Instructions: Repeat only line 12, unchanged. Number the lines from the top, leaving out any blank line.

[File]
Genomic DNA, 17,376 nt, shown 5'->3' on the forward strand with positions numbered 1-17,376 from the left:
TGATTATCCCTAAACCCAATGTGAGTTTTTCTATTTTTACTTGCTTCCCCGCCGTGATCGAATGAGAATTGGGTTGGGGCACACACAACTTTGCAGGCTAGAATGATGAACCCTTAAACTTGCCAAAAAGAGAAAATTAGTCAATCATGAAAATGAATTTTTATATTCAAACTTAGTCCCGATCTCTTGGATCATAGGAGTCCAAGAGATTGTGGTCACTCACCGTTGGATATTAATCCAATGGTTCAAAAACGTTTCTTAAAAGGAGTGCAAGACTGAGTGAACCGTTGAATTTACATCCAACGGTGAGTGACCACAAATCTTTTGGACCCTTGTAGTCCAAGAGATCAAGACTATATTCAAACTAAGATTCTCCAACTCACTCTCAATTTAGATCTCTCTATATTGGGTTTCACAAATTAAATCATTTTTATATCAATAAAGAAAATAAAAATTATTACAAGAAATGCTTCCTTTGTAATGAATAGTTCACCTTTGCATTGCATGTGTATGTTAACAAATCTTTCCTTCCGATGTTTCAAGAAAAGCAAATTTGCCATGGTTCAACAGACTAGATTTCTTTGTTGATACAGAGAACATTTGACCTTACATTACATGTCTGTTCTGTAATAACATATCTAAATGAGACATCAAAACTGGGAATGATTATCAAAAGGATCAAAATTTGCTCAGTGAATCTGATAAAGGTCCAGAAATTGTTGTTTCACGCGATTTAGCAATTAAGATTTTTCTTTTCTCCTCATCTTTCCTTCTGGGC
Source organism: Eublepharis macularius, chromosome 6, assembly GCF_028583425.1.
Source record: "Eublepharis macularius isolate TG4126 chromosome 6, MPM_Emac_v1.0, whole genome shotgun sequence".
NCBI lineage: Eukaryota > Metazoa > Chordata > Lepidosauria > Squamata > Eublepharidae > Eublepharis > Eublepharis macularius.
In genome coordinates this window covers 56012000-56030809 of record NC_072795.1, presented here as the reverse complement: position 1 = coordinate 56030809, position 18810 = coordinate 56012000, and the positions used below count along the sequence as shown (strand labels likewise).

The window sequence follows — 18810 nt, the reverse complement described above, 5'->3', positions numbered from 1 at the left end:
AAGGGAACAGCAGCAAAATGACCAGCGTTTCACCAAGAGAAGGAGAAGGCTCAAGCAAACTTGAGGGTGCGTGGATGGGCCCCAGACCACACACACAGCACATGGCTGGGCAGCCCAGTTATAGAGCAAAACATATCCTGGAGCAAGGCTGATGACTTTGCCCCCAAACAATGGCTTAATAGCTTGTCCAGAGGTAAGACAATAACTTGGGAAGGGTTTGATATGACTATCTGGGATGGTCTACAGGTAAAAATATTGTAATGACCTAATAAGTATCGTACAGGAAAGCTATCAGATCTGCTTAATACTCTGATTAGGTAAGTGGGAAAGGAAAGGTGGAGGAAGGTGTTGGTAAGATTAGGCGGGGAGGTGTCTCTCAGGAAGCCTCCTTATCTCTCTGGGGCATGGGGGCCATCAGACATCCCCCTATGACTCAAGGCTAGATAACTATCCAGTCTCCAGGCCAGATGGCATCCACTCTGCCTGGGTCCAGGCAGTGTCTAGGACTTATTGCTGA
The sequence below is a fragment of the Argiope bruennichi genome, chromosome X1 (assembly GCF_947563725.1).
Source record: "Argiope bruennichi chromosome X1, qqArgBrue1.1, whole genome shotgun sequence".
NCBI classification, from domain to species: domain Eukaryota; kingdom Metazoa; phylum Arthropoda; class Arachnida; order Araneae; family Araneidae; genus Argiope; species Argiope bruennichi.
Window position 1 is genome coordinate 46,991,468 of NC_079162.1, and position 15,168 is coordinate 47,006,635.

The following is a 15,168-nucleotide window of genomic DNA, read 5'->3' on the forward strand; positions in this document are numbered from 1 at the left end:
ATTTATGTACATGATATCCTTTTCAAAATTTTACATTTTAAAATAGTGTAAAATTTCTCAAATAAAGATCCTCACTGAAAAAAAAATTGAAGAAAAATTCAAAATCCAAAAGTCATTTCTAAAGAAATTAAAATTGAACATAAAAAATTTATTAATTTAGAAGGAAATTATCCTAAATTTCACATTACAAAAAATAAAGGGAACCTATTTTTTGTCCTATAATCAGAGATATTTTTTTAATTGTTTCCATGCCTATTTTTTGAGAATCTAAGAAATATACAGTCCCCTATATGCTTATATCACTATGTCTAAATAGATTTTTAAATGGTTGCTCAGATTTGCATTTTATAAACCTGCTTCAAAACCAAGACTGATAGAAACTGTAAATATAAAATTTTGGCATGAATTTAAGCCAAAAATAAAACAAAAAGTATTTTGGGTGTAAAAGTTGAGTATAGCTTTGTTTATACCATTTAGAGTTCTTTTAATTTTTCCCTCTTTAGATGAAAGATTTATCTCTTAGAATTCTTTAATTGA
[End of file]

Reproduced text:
Window position 1 is genome coordinate 46,991,468 of NC_079162.1, and position 15,168 is coordinate 47,006,635.